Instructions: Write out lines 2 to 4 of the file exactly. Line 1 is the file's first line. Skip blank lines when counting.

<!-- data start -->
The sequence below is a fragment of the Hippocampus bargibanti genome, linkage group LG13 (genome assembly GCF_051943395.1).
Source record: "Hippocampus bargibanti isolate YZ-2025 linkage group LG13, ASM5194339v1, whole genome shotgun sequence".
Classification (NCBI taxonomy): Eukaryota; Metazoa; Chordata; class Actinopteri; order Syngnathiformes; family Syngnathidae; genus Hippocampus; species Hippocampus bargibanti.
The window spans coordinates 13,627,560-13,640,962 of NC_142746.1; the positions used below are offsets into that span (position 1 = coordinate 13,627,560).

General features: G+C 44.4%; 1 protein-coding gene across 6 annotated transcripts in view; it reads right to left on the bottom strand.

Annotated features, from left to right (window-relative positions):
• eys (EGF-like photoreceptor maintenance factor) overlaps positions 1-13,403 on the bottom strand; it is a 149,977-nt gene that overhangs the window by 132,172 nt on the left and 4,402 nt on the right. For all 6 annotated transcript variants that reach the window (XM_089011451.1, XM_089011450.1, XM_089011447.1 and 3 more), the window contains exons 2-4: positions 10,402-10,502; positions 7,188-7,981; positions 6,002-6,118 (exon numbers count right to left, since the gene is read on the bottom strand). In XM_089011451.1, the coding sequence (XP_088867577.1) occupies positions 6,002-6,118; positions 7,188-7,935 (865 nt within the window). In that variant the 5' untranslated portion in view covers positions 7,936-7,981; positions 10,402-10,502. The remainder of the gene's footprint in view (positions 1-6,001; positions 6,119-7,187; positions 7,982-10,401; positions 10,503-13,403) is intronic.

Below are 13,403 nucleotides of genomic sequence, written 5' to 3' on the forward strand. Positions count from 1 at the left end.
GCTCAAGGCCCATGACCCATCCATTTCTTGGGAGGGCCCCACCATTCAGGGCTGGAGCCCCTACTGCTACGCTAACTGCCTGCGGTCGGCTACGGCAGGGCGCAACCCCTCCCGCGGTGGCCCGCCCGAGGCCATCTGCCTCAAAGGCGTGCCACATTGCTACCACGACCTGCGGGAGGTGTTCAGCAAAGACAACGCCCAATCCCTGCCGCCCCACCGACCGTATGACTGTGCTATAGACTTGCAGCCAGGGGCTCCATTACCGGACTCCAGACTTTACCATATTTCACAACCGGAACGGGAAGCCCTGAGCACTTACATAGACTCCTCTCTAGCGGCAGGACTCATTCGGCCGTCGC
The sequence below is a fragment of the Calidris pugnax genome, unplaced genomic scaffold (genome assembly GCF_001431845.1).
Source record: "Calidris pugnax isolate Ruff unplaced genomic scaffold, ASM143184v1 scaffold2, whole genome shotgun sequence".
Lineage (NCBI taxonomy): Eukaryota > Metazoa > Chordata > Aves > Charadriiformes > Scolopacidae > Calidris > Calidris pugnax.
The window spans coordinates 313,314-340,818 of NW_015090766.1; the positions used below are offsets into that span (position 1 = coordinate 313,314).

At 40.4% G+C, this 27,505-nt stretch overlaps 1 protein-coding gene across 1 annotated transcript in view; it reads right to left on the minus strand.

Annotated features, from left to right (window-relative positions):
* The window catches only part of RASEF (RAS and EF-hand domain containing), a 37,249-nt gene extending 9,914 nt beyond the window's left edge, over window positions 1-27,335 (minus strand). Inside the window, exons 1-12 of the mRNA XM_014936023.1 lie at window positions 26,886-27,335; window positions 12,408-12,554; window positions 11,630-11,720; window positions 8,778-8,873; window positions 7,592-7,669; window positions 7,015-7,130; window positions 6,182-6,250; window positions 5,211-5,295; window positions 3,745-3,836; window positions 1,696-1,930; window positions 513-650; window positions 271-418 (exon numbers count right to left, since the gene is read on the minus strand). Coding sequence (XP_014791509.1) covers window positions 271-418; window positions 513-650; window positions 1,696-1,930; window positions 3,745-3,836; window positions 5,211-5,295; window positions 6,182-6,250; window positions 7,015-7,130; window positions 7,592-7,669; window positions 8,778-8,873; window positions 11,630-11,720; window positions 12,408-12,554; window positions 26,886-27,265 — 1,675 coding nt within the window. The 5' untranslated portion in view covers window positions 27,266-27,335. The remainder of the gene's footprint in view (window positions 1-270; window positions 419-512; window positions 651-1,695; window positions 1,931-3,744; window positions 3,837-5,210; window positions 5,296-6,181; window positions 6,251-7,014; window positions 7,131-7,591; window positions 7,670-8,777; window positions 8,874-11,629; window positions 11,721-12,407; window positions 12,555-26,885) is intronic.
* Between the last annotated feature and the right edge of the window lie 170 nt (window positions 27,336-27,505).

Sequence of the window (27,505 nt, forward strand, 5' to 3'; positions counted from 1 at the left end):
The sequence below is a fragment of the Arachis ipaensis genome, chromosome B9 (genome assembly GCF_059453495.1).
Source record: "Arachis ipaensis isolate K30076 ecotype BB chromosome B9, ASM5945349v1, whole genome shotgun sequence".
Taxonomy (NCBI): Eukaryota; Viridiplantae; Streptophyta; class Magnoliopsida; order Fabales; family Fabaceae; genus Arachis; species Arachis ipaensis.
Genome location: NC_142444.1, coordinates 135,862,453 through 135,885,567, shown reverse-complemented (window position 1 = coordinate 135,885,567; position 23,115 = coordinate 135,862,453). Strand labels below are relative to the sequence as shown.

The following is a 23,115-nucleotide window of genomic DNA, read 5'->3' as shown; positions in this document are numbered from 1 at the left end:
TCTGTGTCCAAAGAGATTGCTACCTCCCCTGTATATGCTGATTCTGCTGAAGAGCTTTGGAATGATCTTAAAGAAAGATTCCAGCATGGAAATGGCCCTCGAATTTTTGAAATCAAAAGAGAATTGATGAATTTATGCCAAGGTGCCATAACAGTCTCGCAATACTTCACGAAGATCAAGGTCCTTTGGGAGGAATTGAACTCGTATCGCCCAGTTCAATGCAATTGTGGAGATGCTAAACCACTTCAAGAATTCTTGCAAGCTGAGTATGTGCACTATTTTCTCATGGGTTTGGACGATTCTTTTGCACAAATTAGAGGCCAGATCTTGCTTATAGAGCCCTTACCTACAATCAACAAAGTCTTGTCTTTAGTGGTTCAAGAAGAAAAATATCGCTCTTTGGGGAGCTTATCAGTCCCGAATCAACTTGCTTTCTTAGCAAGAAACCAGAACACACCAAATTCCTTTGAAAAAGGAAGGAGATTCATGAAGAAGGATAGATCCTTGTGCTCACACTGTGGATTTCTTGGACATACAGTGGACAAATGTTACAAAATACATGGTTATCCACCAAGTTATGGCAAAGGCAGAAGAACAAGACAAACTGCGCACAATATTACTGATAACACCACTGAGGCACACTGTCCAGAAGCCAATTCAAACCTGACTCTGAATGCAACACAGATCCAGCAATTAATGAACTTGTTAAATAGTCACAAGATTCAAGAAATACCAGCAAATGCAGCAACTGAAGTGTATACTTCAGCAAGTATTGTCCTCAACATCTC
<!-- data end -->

Source record: "Hippocampus bargibanti isolate YZ-2025 linkage group LG13, ASM5194339v1, whole genome shotgun sequence".
Classification (NCBI taxonomy): Eukaryota; Metazoa; Chordata; class Actinopteri; order Syngnathiformes; family Syngnathidae; genus Hippocampus; species Hippocampus bargibanti.
The window spans coordinates 13,627,560-13,640,962 of NC_142746.1; the positions used below are offsets into that span (position 1 = coordinate 13,627,560).